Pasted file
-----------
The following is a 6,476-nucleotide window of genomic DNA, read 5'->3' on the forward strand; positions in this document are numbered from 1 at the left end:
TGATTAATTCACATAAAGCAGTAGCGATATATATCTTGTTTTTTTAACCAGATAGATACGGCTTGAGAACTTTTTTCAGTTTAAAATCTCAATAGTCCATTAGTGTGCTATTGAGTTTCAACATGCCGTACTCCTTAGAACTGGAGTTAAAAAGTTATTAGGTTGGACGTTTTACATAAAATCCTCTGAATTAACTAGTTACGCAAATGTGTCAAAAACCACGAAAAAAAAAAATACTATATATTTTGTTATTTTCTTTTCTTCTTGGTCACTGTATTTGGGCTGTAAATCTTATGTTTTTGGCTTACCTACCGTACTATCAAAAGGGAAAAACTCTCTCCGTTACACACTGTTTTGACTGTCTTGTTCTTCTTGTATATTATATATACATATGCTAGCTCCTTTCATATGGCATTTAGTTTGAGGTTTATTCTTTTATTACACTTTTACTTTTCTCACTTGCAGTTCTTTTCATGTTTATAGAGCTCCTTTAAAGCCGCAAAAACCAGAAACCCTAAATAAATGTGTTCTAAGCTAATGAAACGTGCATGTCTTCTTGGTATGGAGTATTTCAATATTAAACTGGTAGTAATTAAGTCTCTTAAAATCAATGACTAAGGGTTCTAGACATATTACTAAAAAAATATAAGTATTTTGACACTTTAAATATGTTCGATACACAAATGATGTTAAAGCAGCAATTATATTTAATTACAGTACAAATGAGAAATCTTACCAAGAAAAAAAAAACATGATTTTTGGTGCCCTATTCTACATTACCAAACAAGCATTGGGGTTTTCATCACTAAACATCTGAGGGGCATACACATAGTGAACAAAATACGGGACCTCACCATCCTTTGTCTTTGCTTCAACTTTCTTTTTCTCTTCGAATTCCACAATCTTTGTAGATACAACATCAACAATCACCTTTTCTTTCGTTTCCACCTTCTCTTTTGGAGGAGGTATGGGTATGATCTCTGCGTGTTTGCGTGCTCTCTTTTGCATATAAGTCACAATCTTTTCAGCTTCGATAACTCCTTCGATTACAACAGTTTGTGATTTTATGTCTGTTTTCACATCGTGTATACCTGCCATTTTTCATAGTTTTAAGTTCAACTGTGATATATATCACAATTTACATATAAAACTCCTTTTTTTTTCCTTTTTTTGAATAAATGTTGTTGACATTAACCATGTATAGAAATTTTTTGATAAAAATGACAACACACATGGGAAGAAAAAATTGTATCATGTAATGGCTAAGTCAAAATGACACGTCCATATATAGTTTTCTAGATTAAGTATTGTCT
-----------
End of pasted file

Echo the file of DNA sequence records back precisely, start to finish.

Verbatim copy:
The following is a 6,476-nucleotide window of genomic DNA, read 5'->3' on the forward strand; positions in this document are numbered from 1 at the left end:
TGATTAATTCACATAAAGCAGTAGCGATATATATCTTGTTTTTTTAACCAGATAGATACGGCTTGAGAACTTTTTTCAGTTTAAAATCTCAATAGTCCATTAGTGTGCTATTGAGTTTCAACATGCCGTACTCCTTAGAACTGGAGTTAAAAAGTTATTAGGTTGGACGTTTTACATAAAATCCTCTGAATTAACTAGTTACGCAAATGTGTCAAAAACCACGAAAAAAAAAAATACTATATATTTTGTTATTTTCTTTTCTTCTTGGTCACTGTATTTGGGCTGTAAATCTTATGTTTTTGGCTTACCTACCGTACTATCAAAAGGGAAAAACTCTCTCCGTTACACACTGTTTTGACTGTCTTGTTCTTCTTGTATATTATATATACATATGCTAGCTCCTTTCATATGGCATTTAGTTTGAGGTTTATTCTTTTATTACACTTTTACTTTTCTCACTTGCAGTTCTTTTCATGTTTATAGAGCTCCTTTAAAGCCGCAAAAACCAGAAACCCTAAATAAATGTGTTCTAAGCTAATGAAACGTGCATGTCTTCTTGGTATGGAGTATTTCAATATTAAACTGGTAGTAATTAAGTCTCTTAAAATCAATGACTAAGGGTTCTAGACATATTACTAAAAAAATATAAGTATTTTGACACTTTAAATATGTTCGATACACAAATGATGTTAAAGCAGCAATTATATTTAATTACAGTACAAATGAGAAATCTTACCAAGAAAAAAAAAACATGATTTTTGGTGCCCTATTCTACATTACCAAACAAGCATTGGGGTTTTCATCACTAAACATCTGAGGGGCATACACATAGTGAACAAAATACGGGACCTCACCATCCTTTGTCTTTGCTTCAACTTTCTTTTTCTCTTCGAATTCCACAATCTTTGTAGATACAACATCAACAATCACCTTTTCTTTCGTTTCCACCTTCTCTTTTGGAGGAGGTATGGGTATGATCTCTGCGTGTTTGCGTGCTCTCTTTTGCATATAAGTCACAATCTTTTCAGCTTCGATAACTCCTTCGATTACAACAGTTTGTGATTTTATGTCTGTTTTCACATCGTGTATACCTGCCATTTTTCATAGTTTTAAGTTCAACTGTGATATATATCACAATTTACATATAAAACTCCTTTTTTTTTCCTTTTTTTGAATAAATGTTGTTGACATTAACCATGTATAGAAATTTTTTGATAAAAATGACAACACACATGGGAAGAAAAAATTGTATCATGTAATGGCTAAGTCAAAATGACACGTCCATATATAGTTTTCTAGATTAAGTATTGTCT